How I Got 7 Million Views on YouTube
“How do you think about YouTube?”
Shane Kinney, owner of Drum Center of Portsmouth, posed that simple question at the 2015 NAMM Show. During his NAMM U session, he pointed out that there are a growing number of people who don’t watch TV but who live on YouTube—and as a music retailer, you’ll want to take advantage of this massive online viewership. Using YouTube to market your products gives you that opportunity.
Kinney founded his store on a “used” shoestring budget, with no line of credit and just a few credit cards. He started with a few products and an idea that he could market snare drums on YouTube by demonstrating different tunings. He uploaded his first video in 2009. Looking back, it was a bare bones product demo. Fast forward to 2015—and 7.5 million views, 3,317,958 minutes watched and 9,000 comments later. Kinney has spent zero dollars on YouTube marketing and opted to not allow ads for profit.
His store’s YouTube views were up from 7 million at the end of last year to just under 7.5 million by the end of January. “It keeps growing exponentially with the amount of video content we add each week,” he said, mentioning that his company sometimes adds video daily.
Kinney then offered some simple truths and tips that have worked for him on YouTube, and that could work for you. Highlights from the video:
Common Misconceptions About Creating YouTube Videos
• You have to be tech-savvy.
• You have to invest heavily.
• Audio has to be studio-quality.
• You have to spend a lot of time on videos.
Equipment to Create YouTube Videos
Video recording device: You can use a standard smartphone, pocket recorder or professional camera for your product videos. “People like videos from smartphones because it makes it real,” Kinney said. “It’s not a bad thing to use a cheaper device.”
Advanced production: There are varying levels of video quality you can achieve with recording software, mixing boards, microphones and audio equipment. It depends on what you want.
Lighting: Kinney stated that many times people viewing YouTube videos don’t really care about the lighting quality as much as what you’re saying and doing. You don’t have to invest in expensive lighting equipment.
YouTube Video-Creation Tips
• Keep videos short and sweet. People have short attention spans. “We usually make it 60 seconds to 2 minutes, and sometimes, we don’t talk at all,” Kinney said.
• Kinney flies his company’s logo at the start of every video. The image in the background is his snare drum wall—one of his store’s unique features. “That’s the first thing they see, and we want that to be the first impression they get,” he said.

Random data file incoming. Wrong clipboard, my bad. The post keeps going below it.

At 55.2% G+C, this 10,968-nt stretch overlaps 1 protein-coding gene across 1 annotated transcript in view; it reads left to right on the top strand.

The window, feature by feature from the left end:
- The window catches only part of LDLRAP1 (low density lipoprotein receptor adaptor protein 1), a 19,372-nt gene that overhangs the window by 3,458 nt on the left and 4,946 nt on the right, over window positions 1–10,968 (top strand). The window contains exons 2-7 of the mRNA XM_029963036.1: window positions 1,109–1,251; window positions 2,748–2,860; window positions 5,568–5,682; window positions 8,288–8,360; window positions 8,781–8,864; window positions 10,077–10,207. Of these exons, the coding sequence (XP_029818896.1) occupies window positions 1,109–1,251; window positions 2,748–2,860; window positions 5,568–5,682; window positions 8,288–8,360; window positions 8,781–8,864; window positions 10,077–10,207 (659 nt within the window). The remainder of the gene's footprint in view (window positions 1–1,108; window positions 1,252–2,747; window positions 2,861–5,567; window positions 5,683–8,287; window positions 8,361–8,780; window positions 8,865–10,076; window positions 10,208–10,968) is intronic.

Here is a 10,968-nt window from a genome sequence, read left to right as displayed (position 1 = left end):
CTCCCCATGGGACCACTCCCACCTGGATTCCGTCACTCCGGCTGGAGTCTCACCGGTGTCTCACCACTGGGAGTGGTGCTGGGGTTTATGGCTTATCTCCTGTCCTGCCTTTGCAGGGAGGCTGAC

• Give tips using manufacturer’s points, or offer your own knowledge. Be able to back up your knowledge because people will call you out in the comments field. Kinney advised that you have thick skin when reading negative comments.
• Your script: “One thing I’ve realized is to talk sincerely about your products as a musician, and be honest about how the instrument affects you,” Kinney said. Demoing different tunings for snare drums has worked well for him. The potential customer gets to hear the instrument in different contexts.
• Always include your store’s branding and contact information in the outro.
• Create your own video formula or template. The sky’s the limit. “We’re still in the infancy of all of this,” he said. “Whether you’re a beginner or a professional, what’s important is that your message is getting across to your customers.”
YouTube Branding Tips
Kinney insisted that branding is about you, your store and not just the products you’re selling. “I’m trying to get potential customers to buy us and our brand,” he said.
• Make your store logo visible from the video intro and throughout. You want to show your store, so have your showroom in the background or in the shot.
• Include links in video text or your talking (audio). Kinney includes links on eBay, Reverb.com, YouTube and his store’s website. It’s easy to do, and it’s how he increases his reach and views.
Measuring Success on YouTube
Kinney stated that his best measurement of YouTube success is his sales figures. Here are others worth consideration:
• Analytics. He suggested that you go on YouTube analytics. It’s comprehensive, although he doesn’t tend to look too hard at it.
• Is my phone ringing? This may sound old school, but it works for Kinney. He noted that customers will comment on his YouTube videos, and that’s how he can measure if they’re effective.
• YouTube reach. You never know who’s viewing your videos or where. Kinney told a story about visiting another music store across the country, and a customer recognized him as “the guy from YouTube.”
• Consider your backdrop. A professional studio might be too fancy. If you’re creating videos after hours, don’t leave beer bottles or price tags in the frame.
• Organize your playlists. YouTube makes it easy to put playlists together. Kinney has his company’s playlist by product brand. One video plays after the next. As you amass more videos, organize them to be filtered by brand or product.
• Design your home page. Kinney has designed a header that provides clear branding for his store. Drum Center also has a welcome video that’s a “store demo.” It introduces staff and their contributions to the store.
• Use channel tips. Google is helpful, so click on the links and get help and advice from them.
• Link to your product. Your customer needs to know where to go. Always include a link to your website and to the product, so the customer can buy it.
• Link to your website. All of Drum Center’s latest YouTube videos include a link to click right back to the store website.
• Get a Facebook page. Your Facebook posts can bring viewers to YouTube and back to your website.